Savers and borrowers caught a break in July for the first time in a long time.
Interest rates leaped over the course of the month — but then cooled off substantially. That helped make the cost of borrowing money cheaper, as rates on a host of popular loan products fell substantially in July. At the same time, savers finally saw some non-trivial increases in rates on at least some popular savings products.
Although rates on savings vehicles are still pathetically low, the trend was in the right direction, especially compared with last month when things actually got worse for holders of cash.
Long-term rates started rising in late May after Federal Reserve Chairman Ben Bernanke said the central bank could start tapering its bond-buying program sooner rather than later — if economic data were supportive of it.
That stoked plenty of anxiety in the market — nervousness the Fed chief worked hard to dispel over the course of July. Once the market realized that any unwinding of the bong-buying program didn’t mean squat for the Fed’s short-term rate policy, interest rates started to ease again.
The yield on the benchmark 10-year Treasury note rose as high as 2.75% at one point during the month, but ended July where it started at 2.59%. The end result was a boost for savers and borrowers at the expense of the banks.
Yes, yields on money markets — a popular place to stash cash — fell for the fourth straight month despite the action in benchmark Treasury notes. The national average interest rate on a money market account slipped to 0.46% as of July 25 from 0.47% a month ago and 0.48% in May, according to data from Bankrate.com (RATE).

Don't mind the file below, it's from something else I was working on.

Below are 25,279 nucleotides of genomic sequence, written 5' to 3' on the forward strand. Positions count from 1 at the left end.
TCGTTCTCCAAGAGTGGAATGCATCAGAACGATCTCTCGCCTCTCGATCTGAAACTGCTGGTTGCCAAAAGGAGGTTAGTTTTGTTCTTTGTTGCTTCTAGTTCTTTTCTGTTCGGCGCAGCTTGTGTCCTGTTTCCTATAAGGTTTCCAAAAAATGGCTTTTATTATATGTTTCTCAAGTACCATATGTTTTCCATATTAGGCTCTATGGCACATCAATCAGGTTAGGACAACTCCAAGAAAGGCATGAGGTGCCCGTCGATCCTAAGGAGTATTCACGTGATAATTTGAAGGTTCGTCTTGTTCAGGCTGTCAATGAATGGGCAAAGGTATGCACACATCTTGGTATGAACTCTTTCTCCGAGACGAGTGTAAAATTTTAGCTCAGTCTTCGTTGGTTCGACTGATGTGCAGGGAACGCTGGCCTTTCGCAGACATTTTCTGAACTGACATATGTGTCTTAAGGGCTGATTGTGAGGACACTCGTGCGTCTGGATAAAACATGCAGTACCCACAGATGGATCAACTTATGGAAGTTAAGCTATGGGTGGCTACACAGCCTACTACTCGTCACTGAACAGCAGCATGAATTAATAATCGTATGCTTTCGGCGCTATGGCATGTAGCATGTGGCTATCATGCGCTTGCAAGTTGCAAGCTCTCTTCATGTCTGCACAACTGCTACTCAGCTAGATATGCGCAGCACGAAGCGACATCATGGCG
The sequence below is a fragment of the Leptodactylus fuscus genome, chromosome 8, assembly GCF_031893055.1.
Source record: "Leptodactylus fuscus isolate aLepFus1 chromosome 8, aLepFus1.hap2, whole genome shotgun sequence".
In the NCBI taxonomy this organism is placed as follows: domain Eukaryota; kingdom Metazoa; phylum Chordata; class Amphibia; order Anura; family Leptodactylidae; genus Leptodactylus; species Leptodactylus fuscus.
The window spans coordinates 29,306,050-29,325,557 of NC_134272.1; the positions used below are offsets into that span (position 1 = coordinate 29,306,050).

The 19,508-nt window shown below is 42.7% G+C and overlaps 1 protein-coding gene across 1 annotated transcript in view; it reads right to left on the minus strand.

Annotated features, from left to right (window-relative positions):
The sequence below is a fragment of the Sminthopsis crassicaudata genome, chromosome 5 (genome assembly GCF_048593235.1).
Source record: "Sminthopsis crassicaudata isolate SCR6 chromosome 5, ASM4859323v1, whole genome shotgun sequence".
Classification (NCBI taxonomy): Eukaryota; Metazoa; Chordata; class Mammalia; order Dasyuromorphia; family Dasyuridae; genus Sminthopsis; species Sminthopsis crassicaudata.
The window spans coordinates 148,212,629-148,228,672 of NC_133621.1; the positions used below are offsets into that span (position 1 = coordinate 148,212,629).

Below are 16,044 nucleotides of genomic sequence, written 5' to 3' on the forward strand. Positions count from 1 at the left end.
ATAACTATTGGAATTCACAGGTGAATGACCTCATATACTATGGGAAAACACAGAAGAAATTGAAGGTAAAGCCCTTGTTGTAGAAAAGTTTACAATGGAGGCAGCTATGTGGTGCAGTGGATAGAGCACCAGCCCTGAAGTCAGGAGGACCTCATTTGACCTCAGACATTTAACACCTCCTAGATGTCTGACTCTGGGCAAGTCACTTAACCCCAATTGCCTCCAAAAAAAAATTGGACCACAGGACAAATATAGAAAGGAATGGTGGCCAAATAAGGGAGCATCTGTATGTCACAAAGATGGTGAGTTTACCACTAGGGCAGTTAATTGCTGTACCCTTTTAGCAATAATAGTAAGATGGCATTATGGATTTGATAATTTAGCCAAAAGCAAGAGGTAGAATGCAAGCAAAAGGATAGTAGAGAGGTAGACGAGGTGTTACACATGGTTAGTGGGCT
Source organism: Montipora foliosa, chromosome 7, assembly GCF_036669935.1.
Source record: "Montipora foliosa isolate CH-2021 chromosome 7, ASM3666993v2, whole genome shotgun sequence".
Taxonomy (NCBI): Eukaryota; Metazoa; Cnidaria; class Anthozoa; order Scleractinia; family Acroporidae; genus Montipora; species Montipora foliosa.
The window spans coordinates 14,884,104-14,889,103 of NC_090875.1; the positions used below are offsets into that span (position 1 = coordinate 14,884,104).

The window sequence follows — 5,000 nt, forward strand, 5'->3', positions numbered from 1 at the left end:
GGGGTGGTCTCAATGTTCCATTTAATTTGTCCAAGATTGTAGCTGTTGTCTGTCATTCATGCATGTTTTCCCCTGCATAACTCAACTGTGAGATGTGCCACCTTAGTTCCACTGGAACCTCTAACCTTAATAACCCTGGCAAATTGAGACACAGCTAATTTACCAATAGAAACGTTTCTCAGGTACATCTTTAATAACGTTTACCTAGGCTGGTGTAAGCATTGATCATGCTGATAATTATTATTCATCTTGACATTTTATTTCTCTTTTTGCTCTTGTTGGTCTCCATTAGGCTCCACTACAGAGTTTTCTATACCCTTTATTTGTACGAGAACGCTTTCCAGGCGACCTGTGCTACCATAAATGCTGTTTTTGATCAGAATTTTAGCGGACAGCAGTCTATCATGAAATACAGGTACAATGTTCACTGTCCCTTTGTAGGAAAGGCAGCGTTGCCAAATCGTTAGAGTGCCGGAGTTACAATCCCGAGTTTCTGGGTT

As recently as April, the national average stood at 0.49% — a level that money markets were essentially stuck at for nine months.
However, yields on jumbo money market accounts stabilized after three consecutive months of declines. The national average was unchanged at 0.6% as of July 25 to break the downtrend. For some recent context, the average jumbo money market rate stood at 0.62% in March after yielding 0.64% from October through February.
Elsewhere, however, savings rates continued their trend of either remaining stable or — gasp — actually rising. Happily, rates that did increase did so in fairly substantial fashion. Here are the annual percentage yields on some popular savings products as of July 25, according to Bankrate:
- National Average Rate on Interest Checking Account: 0.5%, no change from a month ago
- Best Rate on No-Fee Savings Account: 0.9% (Barclays [BCS], no minimum), no change for two months
- Best Rate on 1-Year CD: 1.05% (GE [GE] Capital Retail Bank, $25,000 minimum), no change for six months
- Best Rate on 3-Year CD: 1.40% (Intervest National Bank [IBCA], $2,500 minimum), up from 1.25% (Barclays, no minimum) a month ago
- Best Rate on 5-Year CD: 2.05% (iGObanking.com, $1,000 minimum) up from 1.76% (EverBank, $1,500 minimum) a month ago
- Best Rate on 5-Year Jumbo CD: 1.86% (EverBank, $100,000 minimum), up from 1.76% (EverBank, $100,000 minimum) a month ago.
At the same time, rates on almost all of the most common mortgage products eased substantially in July, and home loans became less costly too. Here are the average national rates offered on popular loan products as of July 25, according to Bankrate:
- 30-Year Fixed Mortgage: 4.39%, down from 4.51% a month ago
- 15-Year Fixed Mortgage: 3.45%, down from 3.57% a month ago
- 5/1 Adjustable-Rate Mortgage: 3.44%, up from 3.37% a month ago
- 30-Year Fixed Mortgage, Refi: 4.38%, down from 4.51% a month ago
- $30,000 Home Equity Line of Credit: 4.96%, down from 4.99% a month ago
- $30,000 Home Equity Loan: 6.04%, down from 6.16% a month ago